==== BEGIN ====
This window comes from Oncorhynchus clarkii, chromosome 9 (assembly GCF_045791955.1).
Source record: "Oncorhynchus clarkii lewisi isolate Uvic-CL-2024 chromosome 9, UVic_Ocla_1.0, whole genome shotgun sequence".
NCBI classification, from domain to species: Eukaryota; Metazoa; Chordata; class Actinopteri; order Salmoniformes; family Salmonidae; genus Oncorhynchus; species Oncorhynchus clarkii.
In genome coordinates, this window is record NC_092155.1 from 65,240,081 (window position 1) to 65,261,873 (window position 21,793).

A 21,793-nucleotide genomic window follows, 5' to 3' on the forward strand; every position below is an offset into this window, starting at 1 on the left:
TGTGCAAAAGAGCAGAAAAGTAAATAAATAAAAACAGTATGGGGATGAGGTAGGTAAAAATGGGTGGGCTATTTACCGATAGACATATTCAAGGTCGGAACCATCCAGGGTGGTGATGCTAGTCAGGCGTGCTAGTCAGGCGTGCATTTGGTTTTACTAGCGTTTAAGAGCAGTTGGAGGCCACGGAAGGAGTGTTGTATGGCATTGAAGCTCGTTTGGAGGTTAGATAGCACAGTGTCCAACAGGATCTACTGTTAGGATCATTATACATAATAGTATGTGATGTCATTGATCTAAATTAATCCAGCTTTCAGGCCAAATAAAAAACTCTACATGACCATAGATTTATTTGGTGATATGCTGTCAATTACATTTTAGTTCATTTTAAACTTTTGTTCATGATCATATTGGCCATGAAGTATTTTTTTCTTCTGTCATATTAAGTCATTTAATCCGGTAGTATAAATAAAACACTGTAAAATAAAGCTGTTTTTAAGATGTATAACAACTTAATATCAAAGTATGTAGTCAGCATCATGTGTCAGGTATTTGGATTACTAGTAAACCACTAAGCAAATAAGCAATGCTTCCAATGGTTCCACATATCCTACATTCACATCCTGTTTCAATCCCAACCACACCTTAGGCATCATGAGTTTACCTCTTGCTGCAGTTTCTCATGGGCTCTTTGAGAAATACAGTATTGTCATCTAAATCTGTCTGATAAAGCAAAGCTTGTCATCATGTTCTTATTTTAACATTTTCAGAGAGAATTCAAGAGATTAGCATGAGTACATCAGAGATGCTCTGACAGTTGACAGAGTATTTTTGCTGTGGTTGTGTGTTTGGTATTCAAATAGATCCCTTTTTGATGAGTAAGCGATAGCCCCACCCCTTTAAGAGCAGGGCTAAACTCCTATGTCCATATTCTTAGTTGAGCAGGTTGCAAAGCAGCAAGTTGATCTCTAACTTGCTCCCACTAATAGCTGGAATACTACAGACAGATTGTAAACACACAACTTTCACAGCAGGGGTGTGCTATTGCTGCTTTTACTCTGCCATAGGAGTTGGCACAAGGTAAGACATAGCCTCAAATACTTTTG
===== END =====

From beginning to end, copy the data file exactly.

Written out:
This window comes from Oncorhynchus clarkii, chromosome 9 (assembly GCF_045791955.1).
Source record: "Oncorhynchus clarkii lewisi isolate Uvic-CL-2024 chromosome 9, UVic_Ocla_1.0, whole genome shotgun sequence".
NCBI classification, from domain to species: Eukaryota; Metazoa; Chordata; class Actinopteri; order Salmoniformes; family Salmonidae; genus Oncorhynchus; species Oncorhynchus clarkii.
In genome coordinates, this window is record NC_092155.1 from 65,240,081 (window position 1) to 65,261,873 (window position 21,793).

A 21,793-nucleotide genomic window follows, 5' to 3' on the forward strand; every position below is an offset into this window, starting at 1 on the left:
TGTGCAAAAGAGCAGAAAAGTAAATAAATAAAAACAGTATGGGGATGAGGTAGGTAAAAATGGGTGGGCTATTTACCGATAGACATATTCAAGGTCGGAACCATCCAGGGTGGTGATGCTAGTCAGGCGTGCTAGTCAGGCGTGCATTTGGTTTTACTAGCGTTTAAGAGCAGTTGGAGGCCACGGAAGGAGTGTTGTATGGCATTGAAGCTCGTTTGGAGGTTAGATAGCACAGTGTCCAACAGGATCTACTGTTAGGATCATTATACATAATAGTATGTGATGTCATTGATCTAAATTAATCCAGCTTTCAGGCCAAATAAAAAACTCTACATGACCATAGATTTATTTGGTGATATGCTGTCAATTACATTTTAGTTCATTTTAAACTTTTGTTCATGATCATATTGGCCATGAAGTATTTTTTTCTTCTGTCATATTAAGTCATTTAATCCGGTAGTATAAATAAAACACTGTAAAATAAAGCTGTTTTTAAGATGTATAACAACTTAATATCAAAGTATGTAGTCAGCATCATGTGTCAGGTATTTGGATTACTAGTAAACCACTAAGCAAATAAGCAATGCTTCCAATGGTTCCACATATCCTACATTCACATCCTGTTTCAATCCCAACCACACCTTAGGCATCATGAGTTTACCTCTTGCTGCAGTTTCTCATGGGCTCTTTGAGAAATACAGTATTGTCATCTAAATCTGTCTGATAAAGCAAAGCTTGTCATCATGTTCTTATTTTAACATTTTCAGAGAGAATTCAAGAGATTAGCATGAGTACATCAGAGATGCTCTGACAGTTGACAGAGTATTTTTGCTGTGGTTGTGTGTTTGGTATTCAAATAGATCCCTTTTTGATGAGTAAGCGATAGCCCCACCCCTTTAAGAGCAGGGCTAAACTCCTATGTCCATATTCTTAGTTGAGCAGGTTGCAAAGCAGCAAGTTGATCTCTAACTTGCTCCCACTAATAGCTGGAATACTACAGACAGATTGTAAACACACAACTTTCACAGCAGGGGTGTGCTATTGCTGCTTTTACTCTGCCATAGGAGTTGGCACAAGGTAAGACATAGCCTCAAATACTTTTG